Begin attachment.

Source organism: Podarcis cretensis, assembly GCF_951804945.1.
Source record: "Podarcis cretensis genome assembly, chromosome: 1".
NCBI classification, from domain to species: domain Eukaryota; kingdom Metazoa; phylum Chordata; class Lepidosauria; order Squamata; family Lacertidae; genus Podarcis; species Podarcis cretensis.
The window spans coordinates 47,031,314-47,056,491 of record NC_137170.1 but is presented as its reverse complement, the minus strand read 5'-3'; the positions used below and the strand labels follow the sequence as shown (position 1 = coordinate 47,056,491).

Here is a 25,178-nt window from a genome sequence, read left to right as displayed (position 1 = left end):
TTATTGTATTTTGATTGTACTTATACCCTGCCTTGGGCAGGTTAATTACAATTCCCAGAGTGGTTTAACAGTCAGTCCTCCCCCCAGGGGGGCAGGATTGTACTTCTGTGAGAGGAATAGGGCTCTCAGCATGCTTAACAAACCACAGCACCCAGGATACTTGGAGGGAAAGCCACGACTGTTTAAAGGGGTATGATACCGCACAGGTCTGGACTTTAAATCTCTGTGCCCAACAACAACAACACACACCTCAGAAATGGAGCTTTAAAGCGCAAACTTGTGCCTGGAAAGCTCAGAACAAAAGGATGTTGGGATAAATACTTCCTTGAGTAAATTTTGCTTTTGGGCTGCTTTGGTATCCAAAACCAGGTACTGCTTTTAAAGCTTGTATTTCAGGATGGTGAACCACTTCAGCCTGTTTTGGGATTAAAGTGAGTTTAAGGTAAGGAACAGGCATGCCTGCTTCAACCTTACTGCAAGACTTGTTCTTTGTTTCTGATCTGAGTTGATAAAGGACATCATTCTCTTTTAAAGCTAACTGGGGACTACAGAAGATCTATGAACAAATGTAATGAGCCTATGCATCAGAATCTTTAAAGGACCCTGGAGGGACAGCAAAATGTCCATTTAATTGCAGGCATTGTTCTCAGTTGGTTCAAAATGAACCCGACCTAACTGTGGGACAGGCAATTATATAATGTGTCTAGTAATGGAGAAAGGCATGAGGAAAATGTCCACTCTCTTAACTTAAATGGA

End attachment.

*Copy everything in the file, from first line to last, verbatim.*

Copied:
Source organism: Podarcis cretensis, assembly GCF_951804945.1.
Source record: "Podarcis cretensis genome assembly, chromosome: 1".
NCBI classification, from domain to species: domain Eukaryota; kingdom Metazoa; phylum Chordata; class Lepidosauria; order Squamata; family Lacertidae; genus Podarcis; species Podarcis cretensis.
The window spans coordinates 47,031,314-47,056,491 of record NC_137170.1 but is presented as its reverse complement, the minus strand read 5'-3'; the positions used below and the strand labels follow the sequence as shown (position 1 = coordinate 47,056,491).

Here is a 25,178-nt window from a genome sequence, read left to right as displayed (position 1 = left end):
TTATTGTATTTTGATTGTACTTATACCCTGCCTTGGGCAGGTTAATTACAATTCCCAGAGTGGTTTAACAGTCAGTCCTCCCCCCAGGGGGGCAGGATTGTACTTCTGTGAGAGGAATAGGGCTCTCAGCATGCTTAACAAACCACAGCACCCAGGATACTTGGAGGGAAAGCCACGACTGTTTAAAGGGGTATGATACCGCACAGGTCTGGACTTTAAATCTCTGTGCCCAACAACAACAACACACACCTCAGAAATGGAGCTTTAAAGCGCAAACTTGTGCCTGGAAAGCTCAGAACAAAAGGATGTTGGGATAAATACTTCCTTGAGTAAATTTTGCTTTTGGGCTGCTTTGGTATCCAAAACCAGGTACTGCTTTTAAAGCTTGTATTTCAGGATGGTGAACCACTTCAGCCTGTTTTGGGATTAAAGTGAGTTTAAGGTAAGGAACAGGCATGCCTGCTTCAACCTTACTGCAAGACTTGTTCTTTGTTTCTGATCTGAGTTGATAAAGGACATCATTCTCTTTTAAAGCTAACTGGGGACTACAGAAGATCTATGAACAAATGTAATGAGCCTATGCATCAGAATCTTTAAAGGACCCTGGAGGGACAGCAAAATGTCCATTTAATTGCAGGCATTGTTCTCAGTTGGTTCAAAATGAACCCGACCTAACTGTGGGACAGGCAATTATATAATGTGTCTAGTAATGGAGAAAGGCATGAGGAAAATGTCCACTCTCTTAACTTAAATGGA